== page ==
Improving Safety of Vertical Manoeuvres in a Layered Airspace with Deep Reinforcement Learning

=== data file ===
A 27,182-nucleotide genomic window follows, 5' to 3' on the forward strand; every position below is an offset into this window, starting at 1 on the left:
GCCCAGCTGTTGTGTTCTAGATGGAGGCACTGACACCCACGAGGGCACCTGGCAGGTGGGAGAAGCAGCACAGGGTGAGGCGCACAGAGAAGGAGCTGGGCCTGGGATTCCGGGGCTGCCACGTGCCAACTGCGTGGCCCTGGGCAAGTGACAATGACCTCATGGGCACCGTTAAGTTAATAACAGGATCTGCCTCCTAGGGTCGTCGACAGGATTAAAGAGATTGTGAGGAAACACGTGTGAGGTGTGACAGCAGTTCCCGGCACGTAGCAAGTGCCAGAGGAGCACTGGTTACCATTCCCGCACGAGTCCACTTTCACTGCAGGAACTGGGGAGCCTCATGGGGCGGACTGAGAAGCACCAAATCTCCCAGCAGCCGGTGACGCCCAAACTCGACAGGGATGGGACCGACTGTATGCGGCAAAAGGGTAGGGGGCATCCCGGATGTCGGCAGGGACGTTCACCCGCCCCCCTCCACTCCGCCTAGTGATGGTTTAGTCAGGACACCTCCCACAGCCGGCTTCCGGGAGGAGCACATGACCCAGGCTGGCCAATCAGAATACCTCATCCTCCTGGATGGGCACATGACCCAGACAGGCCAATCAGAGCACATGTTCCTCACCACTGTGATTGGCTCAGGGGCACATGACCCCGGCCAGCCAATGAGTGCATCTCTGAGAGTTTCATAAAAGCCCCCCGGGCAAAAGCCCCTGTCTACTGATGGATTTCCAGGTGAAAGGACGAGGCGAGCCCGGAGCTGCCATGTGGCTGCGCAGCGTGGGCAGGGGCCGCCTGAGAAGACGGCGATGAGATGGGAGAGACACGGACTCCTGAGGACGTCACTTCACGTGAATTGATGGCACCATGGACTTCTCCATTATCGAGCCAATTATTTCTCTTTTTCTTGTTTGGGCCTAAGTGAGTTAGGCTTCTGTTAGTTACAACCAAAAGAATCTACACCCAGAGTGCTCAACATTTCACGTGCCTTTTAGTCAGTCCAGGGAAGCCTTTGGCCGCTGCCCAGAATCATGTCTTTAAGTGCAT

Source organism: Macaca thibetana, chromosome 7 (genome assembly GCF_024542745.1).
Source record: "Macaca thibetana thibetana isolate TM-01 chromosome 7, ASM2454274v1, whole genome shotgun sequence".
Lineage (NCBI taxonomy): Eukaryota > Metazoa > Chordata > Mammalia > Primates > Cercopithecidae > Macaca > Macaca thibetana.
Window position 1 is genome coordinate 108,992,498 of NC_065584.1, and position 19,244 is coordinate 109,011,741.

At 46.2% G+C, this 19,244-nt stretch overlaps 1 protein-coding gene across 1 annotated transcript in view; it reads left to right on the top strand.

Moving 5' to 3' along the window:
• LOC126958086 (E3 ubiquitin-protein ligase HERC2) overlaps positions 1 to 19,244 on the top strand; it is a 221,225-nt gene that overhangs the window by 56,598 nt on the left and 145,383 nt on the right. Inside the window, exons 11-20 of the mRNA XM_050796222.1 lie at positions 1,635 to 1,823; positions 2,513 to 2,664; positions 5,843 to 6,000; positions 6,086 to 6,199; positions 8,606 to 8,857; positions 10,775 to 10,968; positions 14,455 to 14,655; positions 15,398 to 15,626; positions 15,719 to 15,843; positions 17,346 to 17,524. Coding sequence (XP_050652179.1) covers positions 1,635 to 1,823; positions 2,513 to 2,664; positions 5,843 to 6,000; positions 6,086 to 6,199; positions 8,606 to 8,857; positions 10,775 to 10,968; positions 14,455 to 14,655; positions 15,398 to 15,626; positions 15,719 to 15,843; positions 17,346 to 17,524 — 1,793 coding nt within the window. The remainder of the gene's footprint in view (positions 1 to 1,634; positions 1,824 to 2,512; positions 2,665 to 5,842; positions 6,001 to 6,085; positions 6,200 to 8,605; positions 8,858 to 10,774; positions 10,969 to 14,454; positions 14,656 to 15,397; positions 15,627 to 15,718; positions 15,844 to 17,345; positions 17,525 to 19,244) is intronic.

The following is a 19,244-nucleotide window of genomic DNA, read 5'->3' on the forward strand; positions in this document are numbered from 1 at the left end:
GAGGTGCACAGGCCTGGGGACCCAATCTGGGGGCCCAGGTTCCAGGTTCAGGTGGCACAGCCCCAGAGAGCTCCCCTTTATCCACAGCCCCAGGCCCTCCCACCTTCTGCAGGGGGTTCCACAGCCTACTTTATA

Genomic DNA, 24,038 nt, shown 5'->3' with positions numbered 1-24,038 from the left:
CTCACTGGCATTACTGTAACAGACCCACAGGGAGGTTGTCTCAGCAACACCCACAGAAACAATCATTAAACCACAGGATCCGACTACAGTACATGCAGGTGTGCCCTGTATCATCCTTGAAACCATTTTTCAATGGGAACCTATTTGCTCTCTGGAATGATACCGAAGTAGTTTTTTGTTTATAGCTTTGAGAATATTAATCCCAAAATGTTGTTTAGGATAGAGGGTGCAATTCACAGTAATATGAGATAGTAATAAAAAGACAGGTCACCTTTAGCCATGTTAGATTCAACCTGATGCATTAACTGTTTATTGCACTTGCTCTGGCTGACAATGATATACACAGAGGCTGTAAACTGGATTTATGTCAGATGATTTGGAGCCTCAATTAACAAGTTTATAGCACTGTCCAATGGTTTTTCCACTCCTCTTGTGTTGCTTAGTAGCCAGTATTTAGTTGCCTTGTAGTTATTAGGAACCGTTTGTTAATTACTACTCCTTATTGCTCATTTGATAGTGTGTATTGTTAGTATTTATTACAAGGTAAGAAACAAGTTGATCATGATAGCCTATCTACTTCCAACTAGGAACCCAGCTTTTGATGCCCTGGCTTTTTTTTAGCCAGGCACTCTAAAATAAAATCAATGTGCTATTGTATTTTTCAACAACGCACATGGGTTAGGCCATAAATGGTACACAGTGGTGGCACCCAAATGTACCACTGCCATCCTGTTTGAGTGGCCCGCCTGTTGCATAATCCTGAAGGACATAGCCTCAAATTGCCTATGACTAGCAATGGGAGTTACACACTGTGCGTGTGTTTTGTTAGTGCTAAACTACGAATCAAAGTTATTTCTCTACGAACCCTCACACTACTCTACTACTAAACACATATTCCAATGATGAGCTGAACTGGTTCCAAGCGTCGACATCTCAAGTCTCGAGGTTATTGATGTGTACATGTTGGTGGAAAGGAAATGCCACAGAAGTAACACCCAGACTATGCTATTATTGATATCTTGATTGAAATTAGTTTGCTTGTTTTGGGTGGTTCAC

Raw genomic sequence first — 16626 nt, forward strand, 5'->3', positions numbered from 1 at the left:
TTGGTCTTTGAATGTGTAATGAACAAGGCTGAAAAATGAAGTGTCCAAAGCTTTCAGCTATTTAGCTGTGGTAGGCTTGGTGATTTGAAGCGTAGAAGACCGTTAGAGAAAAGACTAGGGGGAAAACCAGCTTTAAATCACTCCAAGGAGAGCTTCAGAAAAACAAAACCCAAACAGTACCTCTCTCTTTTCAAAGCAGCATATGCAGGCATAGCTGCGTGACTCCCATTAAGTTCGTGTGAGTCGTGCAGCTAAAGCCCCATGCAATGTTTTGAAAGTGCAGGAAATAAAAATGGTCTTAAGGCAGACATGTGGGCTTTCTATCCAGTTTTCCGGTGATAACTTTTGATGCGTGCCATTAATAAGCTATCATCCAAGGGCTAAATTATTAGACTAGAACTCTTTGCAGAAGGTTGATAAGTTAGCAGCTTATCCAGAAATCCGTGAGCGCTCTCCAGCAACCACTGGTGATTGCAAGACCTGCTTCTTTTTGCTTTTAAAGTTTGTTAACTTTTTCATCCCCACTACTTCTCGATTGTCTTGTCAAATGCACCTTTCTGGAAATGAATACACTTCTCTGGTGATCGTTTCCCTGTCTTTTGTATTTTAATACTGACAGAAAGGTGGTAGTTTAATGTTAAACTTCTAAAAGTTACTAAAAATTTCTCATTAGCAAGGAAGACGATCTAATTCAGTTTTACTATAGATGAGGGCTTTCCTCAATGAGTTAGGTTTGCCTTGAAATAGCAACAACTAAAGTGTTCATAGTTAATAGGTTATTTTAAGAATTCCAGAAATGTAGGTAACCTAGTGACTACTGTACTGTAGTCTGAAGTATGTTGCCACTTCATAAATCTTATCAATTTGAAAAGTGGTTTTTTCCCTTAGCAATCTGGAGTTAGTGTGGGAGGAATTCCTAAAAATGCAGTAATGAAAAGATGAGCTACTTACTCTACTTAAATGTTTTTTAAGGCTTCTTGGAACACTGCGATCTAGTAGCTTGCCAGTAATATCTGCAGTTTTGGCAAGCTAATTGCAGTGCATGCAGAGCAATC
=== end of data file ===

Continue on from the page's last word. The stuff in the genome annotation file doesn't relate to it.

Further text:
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Current estimates show that the presence of unmanned aviation is likely to grow exponentially over the course of the next decades. Even with the more conservative estimates, these expected high traffic densities require a re-evaluation of the airspace structure to ensure safe and efficient operations. One structure that scored high on both the safety and efficiency metrics, as defined by the Metropolis project, is a layered airspace, where aircraft with an intended heading are assigned to a specific altitude layer. However, a problem arises once aircraft start to vertically traverse between these layers, leading to a large number of conflicts and intrusions. One way to potentially reduce the number of intrusions during these operations is by using conventional conflict resolution algorithms. These algorithms however have also been shown to lead to instabilities at higher traffic densities. As recent years have shown tremendous growth in the capabilities of Deep Reinforcement Learning, it is interesting to see how well these methods perform in the field of conflict resolution. This research investigates and compares the performance of multiple Soft Actor Critic models with the Modified Voltage Potential algorithm during vertical manoeuvres in a layered airspace. The final obtained performance of the trained models is comparable to that of the Modified Voltage Potential algorithm and in certain scenarios, the trained models even outperform the MVP algorithm. Overall, the results show that DRL can improve upon the current state of conflict resolution algorithms and provide new insight into the development of safe operations.